Carbodiimides are commonly used to modify proteins on their carboxylate groups. They react with proteins at about pH = 5 to 6 and can be used either alone or in combination with amines to create new amide bonds off the carboxyl. As seen below, isourea is formed in the first step of the reaction. This intermediate can either react with other amines in the solution or rearrange itself to form a stabile amide. (Step 2 in Figure 1, below) An exmple protocol for the modification of carboxylates would be to have the protein at pH=5.0, add 100 fold excess of a carbodiimide such as 1-ethyl-3-(3-dimethylaminopropyl)carbodiimide (EDC) and allow it to react overnight at 4 degrees.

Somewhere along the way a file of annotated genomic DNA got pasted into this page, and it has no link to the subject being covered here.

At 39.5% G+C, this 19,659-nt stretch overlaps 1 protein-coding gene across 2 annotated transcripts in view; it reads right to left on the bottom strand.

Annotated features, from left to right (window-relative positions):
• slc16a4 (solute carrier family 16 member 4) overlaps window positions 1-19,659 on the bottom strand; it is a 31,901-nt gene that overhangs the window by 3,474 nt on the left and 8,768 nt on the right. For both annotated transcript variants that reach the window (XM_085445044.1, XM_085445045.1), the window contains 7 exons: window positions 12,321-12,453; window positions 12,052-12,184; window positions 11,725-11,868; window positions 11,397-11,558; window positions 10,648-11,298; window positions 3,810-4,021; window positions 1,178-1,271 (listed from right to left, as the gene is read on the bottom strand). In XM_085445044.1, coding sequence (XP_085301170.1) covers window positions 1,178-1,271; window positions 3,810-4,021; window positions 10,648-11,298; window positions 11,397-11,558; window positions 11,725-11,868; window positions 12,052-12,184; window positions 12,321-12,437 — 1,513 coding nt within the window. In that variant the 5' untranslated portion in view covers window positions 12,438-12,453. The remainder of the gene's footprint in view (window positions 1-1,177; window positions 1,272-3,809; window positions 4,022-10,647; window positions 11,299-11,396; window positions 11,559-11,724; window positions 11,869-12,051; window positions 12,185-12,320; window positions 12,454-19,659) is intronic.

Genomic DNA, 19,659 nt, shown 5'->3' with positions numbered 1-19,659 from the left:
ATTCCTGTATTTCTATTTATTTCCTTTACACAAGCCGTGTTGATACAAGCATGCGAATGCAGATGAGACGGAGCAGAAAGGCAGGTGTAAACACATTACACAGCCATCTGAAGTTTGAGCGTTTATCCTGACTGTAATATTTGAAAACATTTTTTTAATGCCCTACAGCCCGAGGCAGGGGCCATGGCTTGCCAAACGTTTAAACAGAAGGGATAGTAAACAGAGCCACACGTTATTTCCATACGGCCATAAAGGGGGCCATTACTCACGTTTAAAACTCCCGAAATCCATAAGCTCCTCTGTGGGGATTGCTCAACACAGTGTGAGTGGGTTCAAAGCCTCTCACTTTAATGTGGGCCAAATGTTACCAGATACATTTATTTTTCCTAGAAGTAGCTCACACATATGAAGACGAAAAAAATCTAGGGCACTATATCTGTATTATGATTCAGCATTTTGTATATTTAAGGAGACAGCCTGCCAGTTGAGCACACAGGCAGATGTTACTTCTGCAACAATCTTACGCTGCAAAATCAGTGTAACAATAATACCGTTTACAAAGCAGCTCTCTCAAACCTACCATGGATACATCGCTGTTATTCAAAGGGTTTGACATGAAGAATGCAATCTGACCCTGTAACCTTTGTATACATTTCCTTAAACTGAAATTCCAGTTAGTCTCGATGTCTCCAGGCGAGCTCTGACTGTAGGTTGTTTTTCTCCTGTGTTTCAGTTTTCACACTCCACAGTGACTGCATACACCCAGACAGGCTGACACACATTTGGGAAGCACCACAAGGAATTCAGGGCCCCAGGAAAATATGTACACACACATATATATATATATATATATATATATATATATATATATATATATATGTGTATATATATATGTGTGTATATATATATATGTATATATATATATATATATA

Figure 1: Reaction of carbodiimides with carboxylates
In the presence of a diamine such as ethylenediamine the carboxyl can be changed to an amine functional group with a longer reach, a wider variety of commercially available modifying reagents, and a possible reversal of charge (See Figure 2).
Figure 2: Conversion of carboxylates to amines with carbodiimides